Onto Favela Chic for Blue Bambinos [above] and again as I walk through the door the picture is striking, as a man in a Tom Waits’-esque hobo hat bows at a singing hand saw. This is a first impression that softens one up for the caustic post-garage hardcore rockabilly blues racket that they also deal in. Singer, and saw player, Justin Young makes an arresting front man, and not just because of the natty titfer, but for his rock moves whilst singing, which look a lot like Henry Rollins, if Hank were to unwrap the mic cord from his forearm and impersonate an orang-utan experiencing lower back and limb stiffness as a result of an ergonomically incorrect desk layout. They close by bringing out the saw again for a woozy blues instrumental. This is what Stag & Dagger is all about, falling into venues containing bands you have not even heard of, and leaving with thoughts of album purchase on your mind.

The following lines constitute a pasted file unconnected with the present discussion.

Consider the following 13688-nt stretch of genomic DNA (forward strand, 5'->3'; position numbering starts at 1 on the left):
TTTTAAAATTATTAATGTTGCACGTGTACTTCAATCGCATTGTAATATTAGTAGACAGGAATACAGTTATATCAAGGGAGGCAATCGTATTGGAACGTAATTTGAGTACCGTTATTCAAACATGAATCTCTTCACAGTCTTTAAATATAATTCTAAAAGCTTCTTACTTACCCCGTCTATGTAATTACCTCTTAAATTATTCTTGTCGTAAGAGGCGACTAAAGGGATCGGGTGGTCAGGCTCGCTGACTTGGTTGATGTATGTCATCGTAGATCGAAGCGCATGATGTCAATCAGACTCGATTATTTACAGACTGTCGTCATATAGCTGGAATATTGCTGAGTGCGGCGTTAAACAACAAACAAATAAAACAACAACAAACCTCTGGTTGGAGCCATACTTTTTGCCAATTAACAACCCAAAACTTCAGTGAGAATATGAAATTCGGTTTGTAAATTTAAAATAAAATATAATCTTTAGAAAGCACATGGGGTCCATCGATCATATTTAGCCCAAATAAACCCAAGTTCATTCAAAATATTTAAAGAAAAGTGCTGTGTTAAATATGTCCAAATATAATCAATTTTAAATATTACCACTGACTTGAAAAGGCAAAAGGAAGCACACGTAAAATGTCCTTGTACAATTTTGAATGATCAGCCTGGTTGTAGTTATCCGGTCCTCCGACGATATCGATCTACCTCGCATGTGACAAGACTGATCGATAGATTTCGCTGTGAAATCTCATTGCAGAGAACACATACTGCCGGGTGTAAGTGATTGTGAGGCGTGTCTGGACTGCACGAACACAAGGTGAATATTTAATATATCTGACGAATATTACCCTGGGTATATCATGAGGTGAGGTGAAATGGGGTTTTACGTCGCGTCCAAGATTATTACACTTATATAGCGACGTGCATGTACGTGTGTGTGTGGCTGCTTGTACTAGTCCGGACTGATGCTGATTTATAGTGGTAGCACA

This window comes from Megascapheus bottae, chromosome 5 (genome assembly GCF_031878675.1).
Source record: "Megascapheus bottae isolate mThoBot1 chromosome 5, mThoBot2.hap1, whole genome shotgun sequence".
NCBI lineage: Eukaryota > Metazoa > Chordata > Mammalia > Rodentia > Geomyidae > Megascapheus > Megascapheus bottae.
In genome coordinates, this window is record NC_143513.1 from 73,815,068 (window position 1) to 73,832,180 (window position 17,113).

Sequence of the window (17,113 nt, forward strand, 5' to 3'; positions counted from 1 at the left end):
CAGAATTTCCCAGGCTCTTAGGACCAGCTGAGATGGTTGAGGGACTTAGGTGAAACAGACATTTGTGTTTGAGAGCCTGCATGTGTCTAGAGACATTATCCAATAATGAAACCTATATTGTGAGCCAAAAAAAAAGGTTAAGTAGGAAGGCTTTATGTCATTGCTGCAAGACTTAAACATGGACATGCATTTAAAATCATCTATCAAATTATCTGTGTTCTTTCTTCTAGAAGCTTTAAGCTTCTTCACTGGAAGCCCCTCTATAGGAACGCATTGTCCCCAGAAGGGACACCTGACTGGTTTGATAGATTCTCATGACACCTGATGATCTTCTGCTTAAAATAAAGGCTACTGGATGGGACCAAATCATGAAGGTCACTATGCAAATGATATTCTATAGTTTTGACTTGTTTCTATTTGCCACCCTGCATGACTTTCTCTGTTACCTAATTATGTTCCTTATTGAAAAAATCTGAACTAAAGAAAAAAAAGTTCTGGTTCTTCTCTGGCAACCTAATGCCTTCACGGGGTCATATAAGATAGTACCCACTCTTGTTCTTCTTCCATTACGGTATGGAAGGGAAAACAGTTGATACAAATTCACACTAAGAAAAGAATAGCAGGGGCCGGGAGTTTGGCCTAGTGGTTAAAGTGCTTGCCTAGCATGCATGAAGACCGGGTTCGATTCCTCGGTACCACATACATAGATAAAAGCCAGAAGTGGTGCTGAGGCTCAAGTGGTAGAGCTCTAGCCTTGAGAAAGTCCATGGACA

That said, my next port of call is for a band that sent me a demo in my Vanity Project-editing days, so I am aware of them already and know that I liked them. Why is a mystery created by the deficiencies of my memory, but what better way to refresh than downstairs at Last Days Of Decadence, where there is a display of fine china crockery in the wall. Navvy [pic below] aren’t really in keeping with all this, playing perky and poky berk-pop, all yelps, synths, plated-jelly bass-lines all moshing together like feral cats after the same mouse. Making more enthusiastic use of woodblock and cowbell than is perhaps healthy, Navvy have a Devo-esque brashness about their quirk.
I’m not sure if I can genuinely claim to having seen the next act. Flowers of Sulphur were half way through their set in the basement of Hoxton’s Cocomo bar and the best I could do was to perch on the top of the stairs, able only to see a synth-player’s arm, the guitarist’s back and the drummer’s thigh. Still, the three instrumental numbers I hear are strong-armed and richly psychedelic and worth further investigation, possibly at a later date.